Support systems for parents have evolved over 20 years after starting out in the US in the 1930s, but there are no agreed standards.
That could soon change, as the Parent Education and Support Network is asking the National Occupational Standards Board to approve a qualifications framework.
As Mary Crowley, the network's chief executive, said: "We are very nervous of amateurs working with parents. People can and do leave their partners, but your children are with you for life."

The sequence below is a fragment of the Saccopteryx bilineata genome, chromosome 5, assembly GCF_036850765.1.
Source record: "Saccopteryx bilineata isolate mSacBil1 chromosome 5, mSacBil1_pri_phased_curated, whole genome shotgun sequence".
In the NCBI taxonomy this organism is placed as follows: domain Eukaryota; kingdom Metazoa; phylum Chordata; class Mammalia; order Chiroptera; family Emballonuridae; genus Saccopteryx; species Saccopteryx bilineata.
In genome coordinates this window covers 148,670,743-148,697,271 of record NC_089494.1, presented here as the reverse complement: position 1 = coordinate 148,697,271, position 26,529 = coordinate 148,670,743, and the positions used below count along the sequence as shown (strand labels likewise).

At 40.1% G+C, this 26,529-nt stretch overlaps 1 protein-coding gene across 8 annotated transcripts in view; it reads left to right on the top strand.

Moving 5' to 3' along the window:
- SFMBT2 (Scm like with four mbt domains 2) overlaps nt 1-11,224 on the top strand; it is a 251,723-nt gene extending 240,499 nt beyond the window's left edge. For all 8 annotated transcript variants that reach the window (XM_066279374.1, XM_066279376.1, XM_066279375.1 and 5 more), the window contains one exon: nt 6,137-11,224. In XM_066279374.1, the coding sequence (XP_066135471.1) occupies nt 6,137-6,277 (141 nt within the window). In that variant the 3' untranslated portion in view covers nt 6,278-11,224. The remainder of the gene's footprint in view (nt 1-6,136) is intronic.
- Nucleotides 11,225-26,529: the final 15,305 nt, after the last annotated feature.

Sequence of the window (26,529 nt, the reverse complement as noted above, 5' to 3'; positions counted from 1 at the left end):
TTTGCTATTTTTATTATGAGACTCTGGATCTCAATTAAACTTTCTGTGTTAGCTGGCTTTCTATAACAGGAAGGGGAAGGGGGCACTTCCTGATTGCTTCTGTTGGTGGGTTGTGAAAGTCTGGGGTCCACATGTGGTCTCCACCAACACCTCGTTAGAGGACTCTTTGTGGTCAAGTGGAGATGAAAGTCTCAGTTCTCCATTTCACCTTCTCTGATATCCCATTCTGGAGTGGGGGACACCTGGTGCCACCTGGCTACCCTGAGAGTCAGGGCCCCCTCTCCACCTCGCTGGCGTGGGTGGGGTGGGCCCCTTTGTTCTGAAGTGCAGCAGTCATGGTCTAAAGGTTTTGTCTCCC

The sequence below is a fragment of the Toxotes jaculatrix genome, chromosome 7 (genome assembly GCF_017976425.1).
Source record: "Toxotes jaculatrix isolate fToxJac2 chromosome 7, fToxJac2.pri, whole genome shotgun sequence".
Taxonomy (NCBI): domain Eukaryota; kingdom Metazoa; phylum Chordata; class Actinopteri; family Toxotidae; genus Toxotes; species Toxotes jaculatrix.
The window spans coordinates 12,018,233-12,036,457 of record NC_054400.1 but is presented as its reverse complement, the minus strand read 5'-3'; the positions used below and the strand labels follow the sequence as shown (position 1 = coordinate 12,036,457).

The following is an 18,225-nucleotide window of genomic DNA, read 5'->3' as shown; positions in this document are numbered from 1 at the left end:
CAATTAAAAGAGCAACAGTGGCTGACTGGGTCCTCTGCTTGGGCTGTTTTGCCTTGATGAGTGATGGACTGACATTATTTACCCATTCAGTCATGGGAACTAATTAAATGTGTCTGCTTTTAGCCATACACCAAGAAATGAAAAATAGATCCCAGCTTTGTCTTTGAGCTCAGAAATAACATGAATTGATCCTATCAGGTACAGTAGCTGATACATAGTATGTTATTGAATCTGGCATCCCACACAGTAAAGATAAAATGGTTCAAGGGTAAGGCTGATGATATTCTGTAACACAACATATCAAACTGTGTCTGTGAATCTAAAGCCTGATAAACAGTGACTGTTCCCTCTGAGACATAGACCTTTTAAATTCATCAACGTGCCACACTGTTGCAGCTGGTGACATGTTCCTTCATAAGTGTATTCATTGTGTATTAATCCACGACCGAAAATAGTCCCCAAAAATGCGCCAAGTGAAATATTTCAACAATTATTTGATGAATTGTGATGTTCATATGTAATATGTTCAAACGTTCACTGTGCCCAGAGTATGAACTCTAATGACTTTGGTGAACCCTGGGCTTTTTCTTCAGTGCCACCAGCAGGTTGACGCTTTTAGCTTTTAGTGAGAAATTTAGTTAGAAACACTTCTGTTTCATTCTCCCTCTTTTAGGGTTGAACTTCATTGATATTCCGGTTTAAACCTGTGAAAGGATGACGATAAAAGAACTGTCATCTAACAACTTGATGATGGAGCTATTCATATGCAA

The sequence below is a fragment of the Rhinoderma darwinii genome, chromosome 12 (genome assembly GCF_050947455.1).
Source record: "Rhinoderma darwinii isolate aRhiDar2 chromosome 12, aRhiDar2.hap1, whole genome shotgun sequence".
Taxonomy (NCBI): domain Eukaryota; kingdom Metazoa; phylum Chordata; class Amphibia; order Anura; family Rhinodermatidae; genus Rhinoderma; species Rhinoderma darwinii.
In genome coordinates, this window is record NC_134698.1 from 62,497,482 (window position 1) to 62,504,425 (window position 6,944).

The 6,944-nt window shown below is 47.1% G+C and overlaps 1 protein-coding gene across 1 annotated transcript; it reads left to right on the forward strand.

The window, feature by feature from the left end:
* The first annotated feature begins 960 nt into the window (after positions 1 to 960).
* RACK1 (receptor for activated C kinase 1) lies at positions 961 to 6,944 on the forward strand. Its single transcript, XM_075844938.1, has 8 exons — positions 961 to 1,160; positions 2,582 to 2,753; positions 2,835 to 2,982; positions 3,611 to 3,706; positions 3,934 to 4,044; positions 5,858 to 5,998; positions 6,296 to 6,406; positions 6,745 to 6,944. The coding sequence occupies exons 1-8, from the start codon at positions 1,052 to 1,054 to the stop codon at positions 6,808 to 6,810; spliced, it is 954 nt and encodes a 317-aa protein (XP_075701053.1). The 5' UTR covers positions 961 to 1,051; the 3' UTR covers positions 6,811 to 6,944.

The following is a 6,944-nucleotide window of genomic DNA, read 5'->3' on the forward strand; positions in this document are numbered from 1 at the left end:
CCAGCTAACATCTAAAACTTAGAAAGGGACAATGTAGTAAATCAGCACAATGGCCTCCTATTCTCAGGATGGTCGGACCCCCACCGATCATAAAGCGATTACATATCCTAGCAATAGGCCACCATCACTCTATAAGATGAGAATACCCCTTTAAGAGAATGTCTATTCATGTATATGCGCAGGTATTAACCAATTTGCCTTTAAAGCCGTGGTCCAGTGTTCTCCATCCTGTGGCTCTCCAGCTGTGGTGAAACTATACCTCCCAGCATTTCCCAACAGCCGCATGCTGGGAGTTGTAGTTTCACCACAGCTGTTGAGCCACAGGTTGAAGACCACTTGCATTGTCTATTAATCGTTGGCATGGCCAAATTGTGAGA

Parenting classes, the best-known form of support, usually begin with group discussions, under a confidentiality agreement, where parents can share experiences over tea and coffee.
Course leaders cover a range of skills and topics such as listening, behaviour management and difficult subjects such as sex and drugs with exercises, role-play and discussion.
Parents can also choose from helplines, home visits, coaches, websites and one-to-one telephone support.